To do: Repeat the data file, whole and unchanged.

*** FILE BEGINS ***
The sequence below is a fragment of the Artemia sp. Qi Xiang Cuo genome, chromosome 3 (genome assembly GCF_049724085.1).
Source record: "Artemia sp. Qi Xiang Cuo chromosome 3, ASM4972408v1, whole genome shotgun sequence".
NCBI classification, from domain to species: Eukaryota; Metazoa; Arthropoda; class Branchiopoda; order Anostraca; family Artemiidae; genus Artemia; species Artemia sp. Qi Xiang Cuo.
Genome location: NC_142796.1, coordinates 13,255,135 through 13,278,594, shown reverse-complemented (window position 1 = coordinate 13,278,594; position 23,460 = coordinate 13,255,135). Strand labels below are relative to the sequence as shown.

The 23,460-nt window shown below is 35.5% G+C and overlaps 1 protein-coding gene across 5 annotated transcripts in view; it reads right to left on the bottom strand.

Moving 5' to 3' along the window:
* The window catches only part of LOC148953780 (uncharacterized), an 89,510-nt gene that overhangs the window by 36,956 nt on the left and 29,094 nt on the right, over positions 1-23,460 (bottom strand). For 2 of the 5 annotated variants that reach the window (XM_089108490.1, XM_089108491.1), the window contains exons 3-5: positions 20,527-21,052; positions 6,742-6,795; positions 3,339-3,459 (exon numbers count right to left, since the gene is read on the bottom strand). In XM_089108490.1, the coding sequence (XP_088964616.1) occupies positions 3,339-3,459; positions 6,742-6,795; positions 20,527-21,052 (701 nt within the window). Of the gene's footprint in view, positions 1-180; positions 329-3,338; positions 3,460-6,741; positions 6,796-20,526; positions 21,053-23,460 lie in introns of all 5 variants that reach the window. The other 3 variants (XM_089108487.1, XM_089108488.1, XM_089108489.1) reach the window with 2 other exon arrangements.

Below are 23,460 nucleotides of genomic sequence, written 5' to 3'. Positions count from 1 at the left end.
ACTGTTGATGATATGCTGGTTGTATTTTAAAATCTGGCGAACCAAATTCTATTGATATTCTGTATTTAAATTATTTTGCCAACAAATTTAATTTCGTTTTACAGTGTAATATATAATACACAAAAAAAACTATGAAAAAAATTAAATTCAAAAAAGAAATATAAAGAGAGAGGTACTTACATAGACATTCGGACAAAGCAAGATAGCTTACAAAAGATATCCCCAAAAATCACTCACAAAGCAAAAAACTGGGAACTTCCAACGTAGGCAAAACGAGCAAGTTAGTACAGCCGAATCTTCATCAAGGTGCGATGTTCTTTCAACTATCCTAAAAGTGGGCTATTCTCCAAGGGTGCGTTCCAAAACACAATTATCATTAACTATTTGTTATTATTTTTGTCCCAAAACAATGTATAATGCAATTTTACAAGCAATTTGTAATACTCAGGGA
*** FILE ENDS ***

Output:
The sequence below is a fragment of the Artemia sp. Qi Xiang Cuo genome, chromosome 3 (genome assembly GCF_049724085.1).
Source record: "Artemia sp. Qi Xiang Cuo chromosome 3, ASM4972408v1, whole genome shotgun sequence".
NCBI classification, from domain to species: Eukaryota; Metazoa; Arthropoda; class Branchiopoda; order Anostraca; family Artemiidae; genus Artemia; species Artemia sp. Qi Xiang Cuo.
Genome location: NC_142796.1, coordinates 13,255,135 through 13,278,594, shown reverse-complemented (window position 1 = coordinate 13,278,594; position 23,460 = coordinate 13,255,135). Strand labels below are relative to the sequence as shown.

The 23,460-nt window shown below is 35.5% G+C and overlaps 1 protein-coding gene across 5 annotated transcripts in view; it reads right to left on the bottom strand.

Moving 5' to 3' along the window:
* The window catches only part of LOC148953780 (uncharacterized), an 89,510-nt gene that overhangs the window by 36,956 nt on the left and 29,094 nt on the right, over positions 1-23,460 (bottom strand). For 2 of the 5 annotated variants that reach the window (XM_089108490.1, XM_089108491.1), the window contains exons 3-5: positions 20,527-21,052; positions 6,742-6,795; positions 3,339-3,459 (exon numbers count right to left, since the gene is read on the bottom strand). In XM_089108490.1, the coding sequence (XP_088964616.1) occupies positions 3,339-3,459; positions 6,742-6,795; positions 20,527-21,052 (701 nt within the window). Of the gene's footprint in view, positions 1-180; positions 329-3,338; positions 3,460-6,741; positions 6,796-20,526; positions 21,053-23,460 lie in introns of all 5 variants that reach the window. The other 3 variants (XM_089108487.1, XM_089108488.1, XM_089108489.1) reach the window with 2 other exon arrangements.

Below are 23,460 nucleotides of genomic sequence, written 5' to 3'. Positions count from 1 at the left end.
ACTGTTGATGATATGCTGGTTGTATTTTAAAATCTGGCGAACCAAATTCTATTGATATTCTGTATTTAAATTATTTTGCCAACAAATTTAATTTCGTTTTACAGTGTAATATATAATACACAAAAAAAACTATGAAAAAAATTAAATTCAAAAAAGAAATATAAAGAGAGAGGTACTTACATAGACATTCGGACAAAGCAAGATAGCTTACAAAAGATATCCCCAAAAATCACTCACAAAGCAAAAAACTGGGAACTTCCAACGTAGGCAAAACGAGCAAGTTAGTACAGCCGAATCTTCATCAAGGTGCGATGTTCTTTCAACTATCCTAAAAGTGGGCTATTCTCCAAGGGTGCGTTCCAAAACACAATTATCATTAACTATTTGTTATTATTTTTGTCCCAAAACAATGTATAATGCAATTTTACAAGCAATTTGTAATACTCAGGGA